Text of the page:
Cool Art...Literally



Country MoonAmidst the gray skies and gloom that winter days sometimes bring, there is always a bright spot in Shipshewana, IN in late December. Ice chips fly as carvers from all over come to create masterpieces out of frozen water.

This year’s contest, due to weather conditions, was held on December 28 and 29. This time is always a highlight in this quaint rural Hoosier town where visitors come from all over to shop specialty stores that feature handmade items and Amish country cooking. The town also does Christmas right with their holiday lighting all over the small community. Viewing the ice sculptures at night under the lights is even more festive.

Actually, ice sculpting is pretty common in various locations around the country where temperatures permit. The granddaddy of all the ice contests is held in Alaska…go figure! Since 1989, Alaska has hosted the World Ice Art Championship where nearly 100 sculptors come from all over the world to sculpt large blocks of pristine natural ice during the last week of February and the first week of March. The event draws an average of 45,000 spectators and the creations are sometimes referred to as “Arctic Diamonds.”

There are two categories: the single block and multi block and two sub-categories of realistic and abstract. In single block, teams of up to two people work on 3 x 5 x 8-foot blocks of ice weighing around 7800 pounds each. In multi, there can be up to four people on a team and each team gets ten blocks of ice measuring 6 x 4 x 3 feet and weighing 4400 pounds each. Power tools and scaffolding may be used when sculpting. These masterpieces require not only artistic vision, but also knowledge of ice sculpting techniques, strength, endurance and engineering skills. There is even a kids’ section that has ice sleds and ice twirly tops.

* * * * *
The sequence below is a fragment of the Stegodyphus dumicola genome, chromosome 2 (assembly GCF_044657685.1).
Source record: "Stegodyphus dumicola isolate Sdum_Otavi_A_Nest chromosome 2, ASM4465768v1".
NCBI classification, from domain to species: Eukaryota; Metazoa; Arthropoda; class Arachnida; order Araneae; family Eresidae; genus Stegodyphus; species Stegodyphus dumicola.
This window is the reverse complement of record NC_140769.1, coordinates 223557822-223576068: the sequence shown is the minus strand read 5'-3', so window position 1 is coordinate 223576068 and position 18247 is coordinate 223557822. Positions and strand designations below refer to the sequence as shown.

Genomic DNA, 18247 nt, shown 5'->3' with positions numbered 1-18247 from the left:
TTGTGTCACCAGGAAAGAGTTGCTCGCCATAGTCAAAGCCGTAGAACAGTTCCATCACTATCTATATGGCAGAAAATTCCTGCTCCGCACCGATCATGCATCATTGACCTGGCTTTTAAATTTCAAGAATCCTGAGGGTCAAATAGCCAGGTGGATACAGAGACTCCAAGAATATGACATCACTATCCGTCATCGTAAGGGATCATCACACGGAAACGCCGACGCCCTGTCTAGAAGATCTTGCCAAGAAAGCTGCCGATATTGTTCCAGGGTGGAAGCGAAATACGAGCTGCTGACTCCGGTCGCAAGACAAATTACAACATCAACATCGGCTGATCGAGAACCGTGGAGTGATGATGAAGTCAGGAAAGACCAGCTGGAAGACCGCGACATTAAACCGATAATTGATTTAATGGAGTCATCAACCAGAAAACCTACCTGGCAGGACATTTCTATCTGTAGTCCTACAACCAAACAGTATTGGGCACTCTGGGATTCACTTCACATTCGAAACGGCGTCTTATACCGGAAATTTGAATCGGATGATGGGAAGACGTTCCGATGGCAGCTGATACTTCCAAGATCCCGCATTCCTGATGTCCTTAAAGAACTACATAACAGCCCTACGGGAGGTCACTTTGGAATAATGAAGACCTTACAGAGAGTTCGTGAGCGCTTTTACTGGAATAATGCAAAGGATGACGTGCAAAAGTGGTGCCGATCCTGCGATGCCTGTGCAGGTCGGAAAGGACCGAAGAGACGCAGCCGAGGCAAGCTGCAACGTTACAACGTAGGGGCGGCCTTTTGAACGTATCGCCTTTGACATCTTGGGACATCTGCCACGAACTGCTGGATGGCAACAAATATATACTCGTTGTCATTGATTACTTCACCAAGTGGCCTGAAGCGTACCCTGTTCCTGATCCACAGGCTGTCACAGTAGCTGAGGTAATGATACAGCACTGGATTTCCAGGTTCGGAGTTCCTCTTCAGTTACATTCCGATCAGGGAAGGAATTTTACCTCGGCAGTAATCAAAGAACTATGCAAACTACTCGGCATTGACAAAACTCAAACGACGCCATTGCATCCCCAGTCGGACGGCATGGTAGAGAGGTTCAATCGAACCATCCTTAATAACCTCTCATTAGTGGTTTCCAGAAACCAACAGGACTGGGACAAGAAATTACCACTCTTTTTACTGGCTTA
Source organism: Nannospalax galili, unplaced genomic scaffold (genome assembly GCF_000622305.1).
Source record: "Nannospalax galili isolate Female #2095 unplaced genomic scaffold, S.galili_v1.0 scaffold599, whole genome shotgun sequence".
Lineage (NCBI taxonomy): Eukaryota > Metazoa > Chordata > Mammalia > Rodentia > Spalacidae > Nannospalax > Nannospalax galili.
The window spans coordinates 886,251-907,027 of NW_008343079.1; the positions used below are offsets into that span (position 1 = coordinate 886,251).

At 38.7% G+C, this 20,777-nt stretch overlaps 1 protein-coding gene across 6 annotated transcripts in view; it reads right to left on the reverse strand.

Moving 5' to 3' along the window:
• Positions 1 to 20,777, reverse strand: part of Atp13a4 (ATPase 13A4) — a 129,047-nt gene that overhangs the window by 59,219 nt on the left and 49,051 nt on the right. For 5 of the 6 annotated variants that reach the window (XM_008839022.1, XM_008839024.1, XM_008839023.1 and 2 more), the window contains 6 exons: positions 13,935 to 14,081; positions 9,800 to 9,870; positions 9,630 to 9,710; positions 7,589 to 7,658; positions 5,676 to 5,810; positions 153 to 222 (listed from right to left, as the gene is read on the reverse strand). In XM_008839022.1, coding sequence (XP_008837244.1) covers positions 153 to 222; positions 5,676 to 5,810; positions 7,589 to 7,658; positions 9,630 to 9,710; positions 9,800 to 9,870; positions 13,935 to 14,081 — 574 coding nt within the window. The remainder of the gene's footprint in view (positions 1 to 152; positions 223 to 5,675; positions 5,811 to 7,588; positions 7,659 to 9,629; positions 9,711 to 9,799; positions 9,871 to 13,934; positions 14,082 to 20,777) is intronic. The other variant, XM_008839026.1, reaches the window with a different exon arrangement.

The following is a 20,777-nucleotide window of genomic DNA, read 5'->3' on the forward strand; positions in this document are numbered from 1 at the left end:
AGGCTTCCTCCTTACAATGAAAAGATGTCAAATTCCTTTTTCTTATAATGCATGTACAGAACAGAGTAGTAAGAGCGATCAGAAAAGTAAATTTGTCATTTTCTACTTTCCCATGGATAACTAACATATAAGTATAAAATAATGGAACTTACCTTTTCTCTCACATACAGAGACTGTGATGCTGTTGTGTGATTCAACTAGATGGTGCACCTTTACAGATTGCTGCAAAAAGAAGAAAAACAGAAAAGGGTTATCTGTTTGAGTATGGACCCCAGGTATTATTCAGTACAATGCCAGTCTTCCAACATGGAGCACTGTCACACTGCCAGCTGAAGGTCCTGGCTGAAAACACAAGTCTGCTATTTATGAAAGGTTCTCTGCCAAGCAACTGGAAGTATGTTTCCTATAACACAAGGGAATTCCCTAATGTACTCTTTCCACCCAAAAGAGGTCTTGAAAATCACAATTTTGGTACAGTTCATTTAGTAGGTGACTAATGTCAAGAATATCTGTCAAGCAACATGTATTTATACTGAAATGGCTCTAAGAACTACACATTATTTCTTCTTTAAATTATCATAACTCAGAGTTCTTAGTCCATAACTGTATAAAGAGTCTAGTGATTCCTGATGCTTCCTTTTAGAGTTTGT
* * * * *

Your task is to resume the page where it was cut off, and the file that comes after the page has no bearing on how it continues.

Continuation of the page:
This art form takes my breath away. I know from doing my painting, photography and writing that creativity sometimes has its own time frame. However, with ice sculpting, time is of the essence because of the volatility of the ice. Besides that, I would be at a loss as to where to start. Just how do you know how to begin an ice sculpture?

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